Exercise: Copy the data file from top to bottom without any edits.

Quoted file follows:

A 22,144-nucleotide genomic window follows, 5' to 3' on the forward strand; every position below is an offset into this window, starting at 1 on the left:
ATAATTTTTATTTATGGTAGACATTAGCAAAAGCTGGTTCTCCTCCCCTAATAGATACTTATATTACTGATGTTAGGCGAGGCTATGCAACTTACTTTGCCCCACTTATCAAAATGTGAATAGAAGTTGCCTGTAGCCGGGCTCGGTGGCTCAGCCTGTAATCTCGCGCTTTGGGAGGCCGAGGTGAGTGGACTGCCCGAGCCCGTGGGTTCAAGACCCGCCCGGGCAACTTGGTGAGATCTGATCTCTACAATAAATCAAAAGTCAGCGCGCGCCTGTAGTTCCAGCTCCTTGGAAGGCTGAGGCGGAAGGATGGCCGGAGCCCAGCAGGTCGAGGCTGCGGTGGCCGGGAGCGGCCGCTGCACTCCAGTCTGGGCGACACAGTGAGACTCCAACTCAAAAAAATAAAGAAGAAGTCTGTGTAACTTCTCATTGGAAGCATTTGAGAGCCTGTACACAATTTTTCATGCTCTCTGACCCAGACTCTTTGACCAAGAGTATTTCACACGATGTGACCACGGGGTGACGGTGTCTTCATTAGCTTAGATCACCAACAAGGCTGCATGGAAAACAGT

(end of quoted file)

A 22,144-nucleotide genomic window follows, 5' to 3' on the forward strand; every position below is an offset into this window, starting at 1 on the left:
ATAATTTTTATTTATGGTAGACATTAGCAAAAGCTGGTTCTCCTCCCCTAATAGATACTTATATTACTGATGTTAGGCGAGGCTATGCAACTTACTTTGCCCCACTTATCAAAATGTGAATAGAAGTTGCCTGTAGCCGGGCTCGGTGGCTCAGCCTGTAATCTCGCGCTTTGGGAGGCCGAGGTGAGTGGACTGCCCGAGCCCGTGGGTTCAAGACCCGCCCGGGCAACTTGGTGAGATCTGATCTCTACAATAAATCAAAAGTCAGCGCGCGCCTGTAGTTCCAGCTCCTTGGAAGGCTGAGGCGGAAGGATGGCCGGAGCCCAGCAGGTCGAGGCTGCGGTGGCCGGGAGCGGCCGCTGCACTCCAGTCTGGGCGACACAGTGAGACTCCAACTCAAAAAAATAAAGAAGAAGTCTGTGTAACTTCTCATTGGAAGCATTTGAGAGCCTGTACACAATTTTTCATGCTCTCTGACCCAGACTCTTTGACCAAGAGTATTTCACACGATGTGACCACGGGGTGACGGTGTCTTCATTAGCTTAGATCACCAACAAGGCTGCATGGAAAACAGT